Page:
Thursday, May 22, 2008

What makes a process good?

[This was originally posted at]

I've seen that there seems to be two different views of what "process" means, I'll refer to them as the "pro" and the "con":

  • Pro - Steps to help save time and reduce tedious and error prone tasks. Examples include: continuous integration, automated unit testing, and code generation.

  • Con - Red tape, bureaucracy, and damaging politics - something that exists so that ivory-tower-folk can feel important. Examples include: wasting hours to reformat a private word doc so it meets "standards", or manually going through all your (perfectly functional, production) code to switch the naming convention from Pascal to Camel case.

I've seen projects where someone, with good intentions insists that "we need to improve our process", while others, also with good intentions, just cringe. The problem is that even though they're using the same words, they still mean different things. Obviously any good project should avoid the bad and emphasize the good.


With this, I offer several criteria that a good process should meet:

  • As a complete package, it should make life simpler. It should solve a specific problem that the team agrees needs solving. (run your tests, manage your source control, etc...)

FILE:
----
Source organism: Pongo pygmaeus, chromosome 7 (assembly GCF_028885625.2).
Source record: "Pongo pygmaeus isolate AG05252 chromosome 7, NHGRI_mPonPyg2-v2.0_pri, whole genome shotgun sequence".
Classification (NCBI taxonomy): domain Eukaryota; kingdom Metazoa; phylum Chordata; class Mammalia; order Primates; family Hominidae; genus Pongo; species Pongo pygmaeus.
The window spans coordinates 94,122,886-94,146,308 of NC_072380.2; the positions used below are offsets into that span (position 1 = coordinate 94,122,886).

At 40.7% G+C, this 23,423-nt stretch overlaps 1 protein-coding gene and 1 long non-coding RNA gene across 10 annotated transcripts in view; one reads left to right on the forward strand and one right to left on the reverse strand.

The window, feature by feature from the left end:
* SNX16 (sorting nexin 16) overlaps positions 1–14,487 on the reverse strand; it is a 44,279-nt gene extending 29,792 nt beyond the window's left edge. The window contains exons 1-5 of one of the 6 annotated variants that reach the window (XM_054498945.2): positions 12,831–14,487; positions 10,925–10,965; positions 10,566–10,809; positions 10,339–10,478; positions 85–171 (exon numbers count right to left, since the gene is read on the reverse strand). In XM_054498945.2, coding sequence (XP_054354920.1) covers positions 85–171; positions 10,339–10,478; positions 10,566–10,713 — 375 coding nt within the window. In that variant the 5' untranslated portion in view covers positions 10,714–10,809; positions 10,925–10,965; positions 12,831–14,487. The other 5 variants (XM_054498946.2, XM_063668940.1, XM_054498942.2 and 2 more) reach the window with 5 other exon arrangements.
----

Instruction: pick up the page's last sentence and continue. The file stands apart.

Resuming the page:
• It must always functionally work, from end-to-end. Process that produces bad output will just cause you bigger problems. It is better to have a slower process that works, then a faster process that randomly fails.

  • It should have public results so that everyone can see what happened

  • It should be publically documented, such as on a team wiki, so that others can understand it (as opposed to always bugging you for questions)

  • It should be easy to maintain (automated [perhaps with MSBuild], machine-independent, abstract out variables like pathNames to a config, etc...)

  • It should be easy to setup. Process that is a pain to install (perhaps requiring third party components that you don't have licenses for) will eventually just be ignored.

There's probably more criteria, but a process that fulfills all these is off to a very good start.

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